A man who hurled a brick through the front door of the federal courthouse in Columbus was convicted Tuesday of "malice mischief" after an unusual two-day trial in the same building he damaged.
Lance Emanuel Brown, who said he was facing desperate circumstances, never denied throwing the brick last July that shattered a glass door and caused some $1,400 in damage. But he insisted on going to trial to tell jurors about his failed attempts to avoid homelessness in Columbus.
"I knew that I would be arrested for throwing the brick," Brown told jurors. "It made me happy that nobody was hurt."
U.S. District Judge Clay D. Land scheduled an expedited sentencing for next week, suggesting Brown, who has been in custody since his arrest, may be eligible to be released on time served.
The case marked the second time in recent months that a federal defendant admitted to a crime in Columbus on the ostensible grounds of seeking food and shelter from the government. Edward Pascucci, a former Columbus police officer sentenced to more than five years in prison, sounded a similar note when he explained that he was trying to avoid a life on the streets when he robbed a bank with an unloaded gun last year and was quickly arrested.
On Tuesday, Land extinguished any chance that jurors might consider Brown's plight an affirmative defense, ruling he failed to exhaust available remedies and wasn't faced with imminent danger. Brown, the judge noted, also declined a list of resources and cash offered to him by two probation officers who met with him shortly before he lobbed the brick.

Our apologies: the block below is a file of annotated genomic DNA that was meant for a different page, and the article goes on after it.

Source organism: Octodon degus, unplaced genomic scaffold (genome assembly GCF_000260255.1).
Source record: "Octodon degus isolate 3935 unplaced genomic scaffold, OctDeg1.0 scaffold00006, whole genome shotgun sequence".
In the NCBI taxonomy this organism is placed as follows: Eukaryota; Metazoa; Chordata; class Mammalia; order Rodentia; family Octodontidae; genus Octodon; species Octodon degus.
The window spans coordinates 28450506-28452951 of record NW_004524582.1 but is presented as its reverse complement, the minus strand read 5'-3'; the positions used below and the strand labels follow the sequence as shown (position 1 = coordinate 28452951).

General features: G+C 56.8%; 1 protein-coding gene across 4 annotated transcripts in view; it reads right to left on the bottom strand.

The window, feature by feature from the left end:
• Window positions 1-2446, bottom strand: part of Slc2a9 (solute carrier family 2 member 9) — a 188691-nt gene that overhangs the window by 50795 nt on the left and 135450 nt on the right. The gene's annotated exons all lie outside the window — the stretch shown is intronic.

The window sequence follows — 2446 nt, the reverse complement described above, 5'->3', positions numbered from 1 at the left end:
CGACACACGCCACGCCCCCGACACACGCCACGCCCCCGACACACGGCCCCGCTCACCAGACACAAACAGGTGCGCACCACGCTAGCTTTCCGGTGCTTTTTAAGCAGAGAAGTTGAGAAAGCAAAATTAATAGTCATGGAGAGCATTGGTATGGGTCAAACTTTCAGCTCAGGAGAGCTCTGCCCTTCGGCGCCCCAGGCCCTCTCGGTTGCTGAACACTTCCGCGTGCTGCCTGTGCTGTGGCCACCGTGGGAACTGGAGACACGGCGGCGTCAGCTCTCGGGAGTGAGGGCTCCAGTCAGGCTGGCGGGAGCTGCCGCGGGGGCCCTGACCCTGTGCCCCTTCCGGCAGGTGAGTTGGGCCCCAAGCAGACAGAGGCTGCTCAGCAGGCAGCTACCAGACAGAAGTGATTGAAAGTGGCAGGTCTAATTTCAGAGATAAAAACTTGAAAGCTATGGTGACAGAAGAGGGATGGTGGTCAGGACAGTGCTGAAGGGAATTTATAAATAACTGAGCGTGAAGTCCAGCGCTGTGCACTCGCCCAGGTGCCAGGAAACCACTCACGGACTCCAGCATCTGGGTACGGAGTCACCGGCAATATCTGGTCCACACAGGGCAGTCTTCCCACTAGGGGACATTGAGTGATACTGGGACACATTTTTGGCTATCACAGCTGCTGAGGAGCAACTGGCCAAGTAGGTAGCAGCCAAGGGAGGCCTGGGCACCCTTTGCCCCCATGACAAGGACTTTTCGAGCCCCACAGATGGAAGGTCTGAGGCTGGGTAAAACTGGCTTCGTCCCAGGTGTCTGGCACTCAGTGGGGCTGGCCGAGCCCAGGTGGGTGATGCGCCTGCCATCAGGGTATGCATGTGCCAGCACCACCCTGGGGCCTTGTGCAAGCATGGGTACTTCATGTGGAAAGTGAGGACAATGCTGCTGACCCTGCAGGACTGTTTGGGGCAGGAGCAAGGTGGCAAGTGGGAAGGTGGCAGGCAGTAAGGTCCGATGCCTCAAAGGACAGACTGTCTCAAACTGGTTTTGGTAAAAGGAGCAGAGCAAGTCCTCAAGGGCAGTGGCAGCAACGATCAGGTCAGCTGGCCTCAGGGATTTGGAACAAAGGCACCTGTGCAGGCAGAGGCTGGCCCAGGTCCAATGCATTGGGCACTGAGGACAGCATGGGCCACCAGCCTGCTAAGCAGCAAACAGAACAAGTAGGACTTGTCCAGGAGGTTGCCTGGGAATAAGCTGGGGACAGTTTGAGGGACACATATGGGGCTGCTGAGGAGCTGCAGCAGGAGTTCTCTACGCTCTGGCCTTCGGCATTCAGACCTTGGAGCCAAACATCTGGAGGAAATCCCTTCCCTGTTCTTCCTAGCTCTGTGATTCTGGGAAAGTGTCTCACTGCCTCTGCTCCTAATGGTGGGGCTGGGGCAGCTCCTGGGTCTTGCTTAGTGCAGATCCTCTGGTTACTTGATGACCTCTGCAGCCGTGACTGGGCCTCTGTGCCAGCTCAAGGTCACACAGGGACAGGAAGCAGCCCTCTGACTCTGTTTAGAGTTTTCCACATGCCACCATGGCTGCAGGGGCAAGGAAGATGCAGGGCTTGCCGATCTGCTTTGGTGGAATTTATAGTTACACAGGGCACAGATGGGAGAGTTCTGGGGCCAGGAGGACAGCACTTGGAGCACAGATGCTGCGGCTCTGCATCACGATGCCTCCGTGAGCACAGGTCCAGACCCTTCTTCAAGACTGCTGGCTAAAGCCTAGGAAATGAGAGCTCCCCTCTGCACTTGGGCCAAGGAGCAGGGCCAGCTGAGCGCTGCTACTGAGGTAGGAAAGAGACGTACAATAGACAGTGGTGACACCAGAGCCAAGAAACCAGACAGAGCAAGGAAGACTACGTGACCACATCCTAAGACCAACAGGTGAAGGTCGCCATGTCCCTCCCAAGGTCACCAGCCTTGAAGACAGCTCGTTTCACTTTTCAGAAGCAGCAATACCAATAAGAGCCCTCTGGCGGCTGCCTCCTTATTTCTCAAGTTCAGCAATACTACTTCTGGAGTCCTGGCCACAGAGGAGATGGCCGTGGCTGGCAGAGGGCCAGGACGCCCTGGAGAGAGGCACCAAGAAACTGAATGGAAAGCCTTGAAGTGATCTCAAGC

Brown, 36, had asked what he needed to do to return to prison and then threatened President Barack Obama in that meeting, but the officers did not deem the threat credible.
"I thought it was a simple way of, at least for a few hours, being detained somewhere," Brown testified, "and someone's going to offer me a sandwich and drink."
Disheveled and at times inaudible, Brown testified at length about an ill-conceived plan he hatched to sell his belongings and move from the Florida Keys to the Chattahoochee National Forest in north Georgia.
"It was doomed from the beginning," said Brown, a New York native who attended college and has worked in various fields. "I think it was too much change in too short a period of time."
When that failed, Brown said he suffered a nervous breakdown and found himself being shuffled between mental health facilities, eventually landing at the West Central Georgia Regional Hospital in Columbus. After a brief stay there, he found a bed at a local homeless shelter, but was asked to leave after a "verbal dispute" with another resident.
From there, Brown said he applied for emergency food stamps and explored a number of other options with no luck. With the weekend rapidly approaching, he said he was facing at least another two nights out on the street if he wasn't taken into custody.
Assistant U.S. Attorney Mel Hyde said Brown's circumstances were no excuse for breaking the law. He called Brown a "narcissistic manipulator" who sought to "play the system" and waste government resources.
Brown's sentencing is scheduled for May 1.